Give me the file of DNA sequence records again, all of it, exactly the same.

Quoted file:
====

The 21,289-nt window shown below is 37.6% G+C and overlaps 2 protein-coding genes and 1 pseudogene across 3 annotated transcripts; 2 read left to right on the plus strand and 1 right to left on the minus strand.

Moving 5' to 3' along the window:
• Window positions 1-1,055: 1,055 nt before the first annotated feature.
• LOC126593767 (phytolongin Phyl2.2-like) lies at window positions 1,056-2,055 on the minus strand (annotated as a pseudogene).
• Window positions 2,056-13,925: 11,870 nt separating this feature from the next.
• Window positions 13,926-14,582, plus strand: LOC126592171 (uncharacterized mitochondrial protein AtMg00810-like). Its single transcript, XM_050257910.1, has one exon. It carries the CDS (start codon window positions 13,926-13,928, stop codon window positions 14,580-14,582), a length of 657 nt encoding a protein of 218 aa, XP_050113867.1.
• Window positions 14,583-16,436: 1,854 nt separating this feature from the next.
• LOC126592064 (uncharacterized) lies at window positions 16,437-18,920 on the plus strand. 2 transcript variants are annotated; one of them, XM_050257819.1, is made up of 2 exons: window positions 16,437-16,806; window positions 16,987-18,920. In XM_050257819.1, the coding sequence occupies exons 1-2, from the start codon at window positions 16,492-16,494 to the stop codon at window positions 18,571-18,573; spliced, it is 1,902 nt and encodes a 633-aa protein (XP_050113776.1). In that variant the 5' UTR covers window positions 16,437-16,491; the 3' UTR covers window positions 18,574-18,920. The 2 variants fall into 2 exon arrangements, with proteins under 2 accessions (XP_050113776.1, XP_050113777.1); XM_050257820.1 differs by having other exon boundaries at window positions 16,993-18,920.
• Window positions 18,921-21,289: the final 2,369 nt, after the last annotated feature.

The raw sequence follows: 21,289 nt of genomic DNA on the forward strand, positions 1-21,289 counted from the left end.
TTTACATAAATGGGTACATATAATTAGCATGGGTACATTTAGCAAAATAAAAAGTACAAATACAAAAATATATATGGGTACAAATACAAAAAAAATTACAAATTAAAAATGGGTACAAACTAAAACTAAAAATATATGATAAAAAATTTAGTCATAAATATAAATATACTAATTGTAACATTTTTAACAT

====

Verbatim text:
The 21,289-nt window shown below is 37.6% G+C and overlaps 2 protein-coding genes and 1 pseudogene across 3 annotated transcripts; 2 read left to right on the plus strand and 1 right to left on the minus strand.

Moving 5' to 3' along the window:
• Window positions 1-1,055: 1,055 nt before the first annotated feature.
• LOC126593767 (phytolongin Phyl2.2-like) lies at window positions 1,056-2,055 on the minus strand (annotated as a pseudogene).
• Window positions 2,056-13,925: 11,870 nt separating this feature from the next.
• Window positions 13,926-14,582, plus strand: LOC126592171 (uncharacterized mitochondrial protein AtMg00810-like). Its single transcript, XM_050257910.1, has one exon. It carries the CDS (start codon window positions 13,926-13,928, stop codon window positions 14,580-14,582), a length of 657 nt encoding a protein of 218 aa, XP_050113867.1.
• Window positions 14,583-16,436: 1,854 nt separating this feature from the next.
• LOC126592064 (uncharacterized) lies at window positions 16,437-18,920 on the plus strand. 2 transcript variants are annotated; one of them, XM_050257819.1, is made up of 2 exons: window positions 16,437-16,806; window positions 16,987-18,920. In XM_050257819.1, the coding sequence occupies exons 1-2, from the start codon at window positions 16,492-16,494 to the stop codon at window positions 18,571-18,573; spliced, it is 1,902 nt and encodes a 633-aa protein (XP_050113776.1). In that variant the 5' UTR covers window positions 16,437-16,491; the 3' UTR covers window positions 18,574-18,920. The 2 variants fall into 2 exon arrangements, with proteins under 2 accessions (XP_050113776.1, XP_050113777.1); XM_050257820.1 differs by having other exon boundaries at window positions 16,993-18,920.
• Window positions 18,921-21,289: the final 2,369 nt, after the last annotated feature.

The raw sequence follows: 21,289 nt of genomic DNA on the forward strand, positions 1-21,289 counted from the left end.
TTTACATAAATGGGTACATATAATTAGCATGGGTACATTTAGCAAAATAAAAAGTACAAATACAAAAATATATATGGGTACAAATACAAAAAAAATTACAAATTAAAAATGGGTACAAACTAAAACTAAAAATATATGATAAAAAATTTAGTCATAAATATAAATATACTAATTGTAACATTTTTAACAT